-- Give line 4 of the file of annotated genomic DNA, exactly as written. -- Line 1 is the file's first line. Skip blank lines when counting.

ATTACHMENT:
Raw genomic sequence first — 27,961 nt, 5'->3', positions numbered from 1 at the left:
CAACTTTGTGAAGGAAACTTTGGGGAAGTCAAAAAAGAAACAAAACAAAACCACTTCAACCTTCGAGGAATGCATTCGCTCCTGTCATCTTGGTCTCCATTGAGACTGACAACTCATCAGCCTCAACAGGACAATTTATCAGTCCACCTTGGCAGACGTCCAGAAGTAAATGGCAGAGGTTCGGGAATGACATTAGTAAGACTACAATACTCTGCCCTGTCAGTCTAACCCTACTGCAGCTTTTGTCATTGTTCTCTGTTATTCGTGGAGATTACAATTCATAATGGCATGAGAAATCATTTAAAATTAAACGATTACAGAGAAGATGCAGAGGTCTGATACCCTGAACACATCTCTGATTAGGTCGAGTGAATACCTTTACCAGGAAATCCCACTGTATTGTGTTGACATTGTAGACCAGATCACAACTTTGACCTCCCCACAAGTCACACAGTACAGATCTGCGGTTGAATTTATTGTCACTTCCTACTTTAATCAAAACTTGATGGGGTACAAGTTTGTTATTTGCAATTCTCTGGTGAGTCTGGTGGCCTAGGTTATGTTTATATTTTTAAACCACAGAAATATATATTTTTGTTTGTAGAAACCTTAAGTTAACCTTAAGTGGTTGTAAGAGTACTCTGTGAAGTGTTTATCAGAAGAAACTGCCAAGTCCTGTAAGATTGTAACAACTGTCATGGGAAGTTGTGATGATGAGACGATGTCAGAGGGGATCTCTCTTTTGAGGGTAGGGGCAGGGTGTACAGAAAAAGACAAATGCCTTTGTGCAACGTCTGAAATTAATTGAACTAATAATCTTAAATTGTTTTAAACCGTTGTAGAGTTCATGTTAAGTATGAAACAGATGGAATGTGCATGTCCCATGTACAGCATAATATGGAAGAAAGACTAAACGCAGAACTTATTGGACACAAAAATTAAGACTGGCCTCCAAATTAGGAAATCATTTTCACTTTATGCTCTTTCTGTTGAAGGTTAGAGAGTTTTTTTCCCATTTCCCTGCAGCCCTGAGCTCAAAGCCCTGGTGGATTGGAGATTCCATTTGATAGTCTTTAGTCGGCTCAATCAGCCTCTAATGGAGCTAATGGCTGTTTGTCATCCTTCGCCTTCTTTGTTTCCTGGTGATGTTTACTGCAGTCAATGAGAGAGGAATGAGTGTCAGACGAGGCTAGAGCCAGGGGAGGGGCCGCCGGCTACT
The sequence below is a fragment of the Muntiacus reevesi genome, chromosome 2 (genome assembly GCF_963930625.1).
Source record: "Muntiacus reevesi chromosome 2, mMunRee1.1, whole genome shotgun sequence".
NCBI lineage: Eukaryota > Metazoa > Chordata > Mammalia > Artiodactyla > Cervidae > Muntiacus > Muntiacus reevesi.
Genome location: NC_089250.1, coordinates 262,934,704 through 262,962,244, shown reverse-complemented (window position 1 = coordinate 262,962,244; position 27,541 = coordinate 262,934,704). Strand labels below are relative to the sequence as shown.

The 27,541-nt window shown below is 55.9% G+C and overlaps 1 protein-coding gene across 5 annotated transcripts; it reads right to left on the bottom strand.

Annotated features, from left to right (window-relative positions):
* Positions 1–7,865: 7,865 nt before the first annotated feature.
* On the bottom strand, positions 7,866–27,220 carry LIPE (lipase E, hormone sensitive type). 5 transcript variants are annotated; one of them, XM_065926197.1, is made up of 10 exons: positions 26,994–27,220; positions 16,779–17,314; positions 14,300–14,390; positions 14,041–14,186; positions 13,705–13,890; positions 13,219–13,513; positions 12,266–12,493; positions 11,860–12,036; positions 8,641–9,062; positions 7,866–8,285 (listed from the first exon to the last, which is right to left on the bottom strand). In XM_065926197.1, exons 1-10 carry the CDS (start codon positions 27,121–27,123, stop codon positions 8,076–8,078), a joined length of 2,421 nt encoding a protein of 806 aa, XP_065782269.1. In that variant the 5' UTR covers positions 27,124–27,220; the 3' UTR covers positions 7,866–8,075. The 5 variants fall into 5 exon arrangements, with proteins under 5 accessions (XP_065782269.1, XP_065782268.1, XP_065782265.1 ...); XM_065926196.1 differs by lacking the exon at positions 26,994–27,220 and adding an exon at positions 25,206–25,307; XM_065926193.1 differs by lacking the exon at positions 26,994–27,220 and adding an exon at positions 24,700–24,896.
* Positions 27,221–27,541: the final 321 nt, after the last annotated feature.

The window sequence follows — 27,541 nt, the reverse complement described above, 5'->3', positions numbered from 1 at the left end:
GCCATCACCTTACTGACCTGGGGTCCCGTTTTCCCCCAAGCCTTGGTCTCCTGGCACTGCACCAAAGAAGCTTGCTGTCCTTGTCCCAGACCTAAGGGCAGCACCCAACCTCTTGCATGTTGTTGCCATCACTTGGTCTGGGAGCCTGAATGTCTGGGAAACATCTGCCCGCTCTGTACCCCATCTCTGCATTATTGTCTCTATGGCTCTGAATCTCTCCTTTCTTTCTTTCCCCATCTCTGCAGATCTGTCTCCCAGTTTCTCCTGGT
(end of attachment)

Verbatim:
Source record: "Muntiacus reevesi chromosome 2, mMunRee1.1, whole genome shotgun sequence".